Churchill and his Leadership in the early months of WW2
By Jeff Salter
The Splendid and the Vile
A Saga of Churchill, Family, and Defiance During the Blitz
By Erik Larson
I should probably begin by stating that I’m an ardent admirer of Winston Churchill and his leadership of Great Britain during WW2. Was he a man of perfect character without any flaws? Of course not. He was often pompous, vain, stubborn, and inconsiderate. But he exuded the strength and confidence – and bravery – that England’s isolated island citizens needed at a time their backs were against the wall and their only military allies had already been soundly defeated. I seriously doubt England would have prevailed if any other individual had been elected Prime Minister at that point (after Chamberlain’s appeasement posture).
I should also state that as an amateur military historian, I groove on the type minutia provided by this author. Herein are details of how England boosted its aircraft production to such a level that Germany had no idea how many planes the British had… or where they’d come from. [And England’s air power was the most significant factor in the delays – and ultimate cancellation – of Hitler’s plan, Operation Sea Lion… to invade the British Isles.] We learn how much power could be consolidated in the hands of a few individuals, and how – if they’d had selfish motives (rather than a passion for national preservation) – they could have robbed the country blind.
Importantly, we also learn about the actions and reactions of everyday Londoners, who survived the devastation of the Blitz and somehow managed to carry on. The recent widespread reprinting of those war-time posters, Keep Calm and Carry On, has become something of a trite curiosity to many modern citizens. But this was very much the official mindset of the leaders during this dark period before America’s military entered the war. And that mindset clearly “carried on” to most of the citizenry. Without that level of stubborn morale, it’s doubtful England could have survived those first two years of the war.
Getting to know the individuals involved in the broader scale accounts we usually comprehend only by their outcomes, the reader finds himself rooting for them to prevail.
Among the cringe-worthy moments detailed are the agonizing deliberations which led ultimately to the British attacking the French fleet, after France capitulated to the Germans. England had submitted options that would not have caused any bloodshed, but the French Navy (understandably) would not surrender their ships to England (despite the fact that the Germans would soon seize any that were not sunk). All that aside, for that British admiral to order “fire” on the ships of a former ally was one of the horrors of that early period of the war.
I should also tell you that I’m a huge fan of Erik Larson’s exhaustively researched – and fascinating – style of writing. Larson can distill information from a thousand different sources and still make the book read like a suspenseful thriller. Not only does this book feature some 41 pages of specific sources for his extensive quotes, but an eight page bibliography and 31 page index.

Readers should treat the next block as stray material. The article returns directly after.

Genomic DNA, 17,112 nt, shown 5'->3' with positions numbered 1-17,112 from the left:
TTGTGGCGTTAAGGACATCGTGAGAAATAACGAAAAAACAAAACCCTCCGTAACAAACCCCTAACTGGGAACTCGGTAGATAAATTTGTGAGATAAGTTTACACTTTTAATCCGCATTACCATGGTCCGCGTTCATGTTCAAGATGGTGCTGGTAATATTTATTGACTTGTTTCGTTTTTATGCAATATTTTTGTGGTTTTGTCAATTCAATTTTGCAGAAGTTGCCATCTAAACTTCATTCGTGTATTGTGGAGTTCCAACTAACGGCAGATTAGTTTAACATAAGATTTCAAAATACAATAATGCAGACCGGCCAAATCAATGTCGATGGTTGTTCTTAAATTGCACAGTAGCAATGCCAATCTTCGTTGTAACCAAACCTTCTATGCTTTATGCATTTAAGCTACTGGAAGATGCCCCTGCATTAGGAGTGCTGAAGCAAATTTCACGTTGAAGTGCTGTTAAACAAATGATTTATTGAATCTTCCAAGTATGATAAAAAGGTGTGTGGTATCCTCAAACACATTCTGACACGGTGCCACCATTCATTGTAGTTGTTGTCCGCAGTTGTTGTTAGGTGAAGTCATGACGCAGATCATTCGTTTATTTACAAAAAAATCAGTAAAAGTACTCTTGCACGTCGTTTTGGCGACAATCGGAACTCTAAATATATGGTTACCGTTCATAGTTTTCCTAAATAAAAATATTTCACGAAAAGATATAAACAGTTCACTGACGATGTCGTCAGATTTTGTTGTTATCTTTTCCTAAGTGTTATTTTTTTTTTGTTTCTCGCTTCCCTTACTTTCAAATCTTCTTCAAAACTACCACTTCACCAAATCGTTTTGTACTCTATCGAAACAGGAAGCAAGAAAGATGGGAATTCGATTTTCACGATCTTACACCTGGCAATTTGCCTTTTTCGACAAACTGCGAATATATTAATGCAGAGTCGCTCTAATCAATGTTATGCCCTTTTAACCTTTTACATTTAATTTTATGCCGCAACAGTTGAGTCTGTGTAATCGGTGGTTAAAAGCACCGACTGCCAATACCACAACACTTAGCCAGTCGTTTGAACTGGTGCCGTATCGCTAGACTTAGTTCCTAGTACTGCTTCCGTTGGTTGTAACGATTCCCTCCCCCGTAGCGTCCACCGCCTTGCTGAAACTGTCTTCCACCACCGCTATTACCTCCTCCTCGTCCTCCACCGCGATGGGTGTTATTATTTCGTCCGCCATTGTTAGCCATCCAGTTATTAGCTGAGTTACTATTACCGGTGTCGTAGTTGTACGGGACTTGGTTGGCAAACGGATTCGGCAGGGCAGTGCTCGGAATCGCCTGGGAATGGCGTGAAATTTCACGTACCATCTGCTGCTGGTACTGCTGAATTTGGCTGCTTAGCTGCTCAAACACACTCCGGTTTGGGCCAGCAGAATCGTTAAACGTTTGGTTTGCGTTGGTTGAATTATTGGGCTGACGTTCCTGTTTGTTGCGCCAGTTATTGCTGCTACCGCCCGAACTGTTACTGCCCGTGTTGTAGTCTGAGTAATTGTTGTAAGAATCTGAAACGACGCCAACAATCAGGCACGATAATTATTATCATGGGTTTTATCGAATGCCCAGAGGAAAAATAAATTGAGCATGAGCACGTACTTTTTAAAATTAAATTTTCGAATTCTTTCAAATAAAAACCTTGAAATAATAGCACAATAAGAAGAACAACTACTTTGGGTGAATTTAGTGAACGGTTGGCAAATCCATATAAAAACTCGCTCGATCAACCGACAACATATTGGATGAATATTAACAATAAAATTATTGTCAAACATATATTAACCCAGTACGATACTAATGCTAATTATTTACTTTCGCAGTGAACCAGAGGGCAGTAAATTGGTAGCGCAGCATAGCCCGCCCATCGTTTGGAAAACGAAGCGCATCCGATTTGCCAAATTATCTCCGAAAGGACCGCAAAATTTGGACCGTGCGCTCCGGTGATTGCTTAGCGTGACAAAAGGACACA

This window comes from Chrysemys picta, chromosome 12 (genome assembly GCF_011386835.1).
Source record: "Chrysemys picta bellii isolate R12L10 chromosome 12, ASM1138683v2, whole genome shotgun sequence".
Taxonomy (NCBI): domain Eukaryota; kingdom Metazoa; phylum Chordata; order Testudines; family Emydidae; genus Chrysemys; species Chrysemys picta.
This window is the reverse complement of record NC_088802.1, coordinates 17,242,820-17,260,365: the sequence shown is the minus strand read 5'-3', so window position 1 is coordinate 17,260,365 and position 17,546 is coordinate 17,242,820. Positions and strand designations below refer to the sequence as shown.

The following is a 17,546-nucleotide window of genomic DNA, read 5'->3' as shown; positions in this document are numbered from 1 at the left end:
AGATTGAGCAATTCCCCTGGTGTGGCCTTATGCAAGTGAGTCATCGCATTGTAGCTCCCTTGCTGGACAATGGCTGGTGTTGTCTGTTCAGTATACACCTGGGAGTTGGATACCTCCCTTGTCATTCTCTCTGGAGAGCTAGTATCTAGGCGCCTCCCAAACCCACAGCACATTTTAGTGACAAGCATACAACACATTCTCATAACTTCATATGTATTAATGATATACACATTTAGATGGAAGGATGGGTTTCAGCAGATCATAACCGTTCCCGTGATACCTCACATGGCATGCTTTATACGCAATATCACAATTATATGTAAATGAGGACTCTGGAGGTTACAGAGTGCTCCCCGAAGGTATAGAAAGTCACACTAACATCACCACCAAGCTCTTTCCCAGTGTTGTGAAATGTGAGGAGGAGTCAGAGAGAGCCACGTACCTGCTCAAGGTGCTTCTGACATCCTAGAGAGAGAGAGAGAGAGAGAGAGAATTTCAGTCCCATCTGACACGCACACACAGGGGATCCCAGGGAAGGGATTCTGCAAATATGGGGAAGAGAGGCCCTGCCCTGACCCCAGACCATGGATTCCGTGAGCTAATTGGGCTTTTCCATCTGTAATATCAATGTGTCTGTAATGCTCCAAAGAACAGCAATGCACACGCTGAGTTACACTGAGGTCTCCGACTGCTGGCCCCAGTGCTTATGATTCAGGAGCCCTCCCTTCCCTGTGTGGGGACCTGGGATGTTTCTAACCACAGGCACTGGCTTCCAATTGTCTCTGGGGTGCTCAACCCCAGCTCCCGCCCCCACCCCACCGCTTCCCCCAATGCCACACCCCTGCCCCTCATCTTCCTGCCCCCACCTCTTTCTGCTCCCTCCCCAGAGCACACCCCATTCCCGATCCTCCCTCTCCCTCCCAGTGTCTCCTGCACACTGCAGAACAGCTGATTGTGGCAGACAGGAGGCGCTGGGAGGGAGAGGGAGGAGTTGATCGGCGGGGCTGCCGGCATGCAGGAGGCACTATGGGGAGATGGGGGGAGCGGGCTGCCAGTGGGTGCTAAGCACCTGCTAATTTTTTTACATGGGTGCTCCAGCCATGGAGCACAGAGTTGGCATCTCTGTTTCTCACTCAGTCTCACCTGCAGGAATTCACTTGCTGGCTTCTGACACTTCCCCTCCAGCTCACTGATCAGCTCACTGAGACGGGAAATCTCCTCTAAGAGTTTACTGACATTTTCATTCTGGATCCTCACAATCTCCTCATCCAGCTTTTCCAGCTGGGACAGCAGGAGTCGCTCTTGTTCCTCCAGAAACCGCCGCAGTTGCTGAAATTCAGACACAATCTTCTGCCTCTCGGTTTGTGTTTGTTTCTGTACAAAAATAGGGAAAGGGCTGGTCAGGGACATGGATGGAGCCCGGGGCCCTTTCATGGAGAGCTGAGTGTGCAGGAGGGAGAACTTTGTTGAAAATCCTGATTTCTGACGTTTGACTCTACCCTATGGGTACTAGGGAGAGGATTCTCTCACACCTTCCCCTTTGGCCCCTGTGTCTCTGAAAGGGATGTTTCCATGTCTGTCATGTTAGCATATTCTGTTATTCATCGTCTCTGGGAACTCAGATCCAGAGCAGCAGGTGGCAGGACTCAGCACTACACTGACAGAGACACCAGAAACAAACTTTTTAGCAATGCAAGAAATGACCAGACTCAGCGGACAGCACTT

I’ve read and enjoyed three other books by Larson: The Devil in the White City, Thunderstruck, and Dead Wake (which I featured on a Hound Day blog last year).
Excerpts from the book’s blurb:
NYT bestselling author Erik Larson “delivers a startlingly fresh portrait of Winston Churchill and London during the Blitz…”
“On Winston Churchill’s first day as prime minister, Hitler invaded Holland and Belgium. Poland and Czechoslovakia had already fallen, and the Dunkirk evacuation was just two weeks away. For the next twelve months, Hitler would wage a relentless bombing campaign, killing 45,000 Britons (30,000 of them Londoners) and destroying two million homes. It was up to Churchill to hold the country together and persuade President Franklin Roosevelt that Britain was a worthy ally – that she was willing to fight to the end.” This book “… shows, in cinematic detail, how Churchill taught the British people ‘the art of being fearless’.”
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“Drawing on a wealth of untapped sources, including recently declassified files, intelligence reports, and personal diaries only now available, Larson provides a new lens on London’s darkest year through the day-to-day experience of Churchill and his family: his wife, Clementine; their [children] … and the cadre of close advisors who comprised Churchill’s “Secret Circle,” including his dangerously observant private secretary, John Colville; newspaper baron Lord Beaverbrook; and the Rasputin-like Federick Lindemann.”
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This was “…a time of true leadership, when – in the face of unrelenting horror – Churchill’s eloquence, strategic brilliance, and perseverance bound a country, and a family, together.”
[JLS # 518]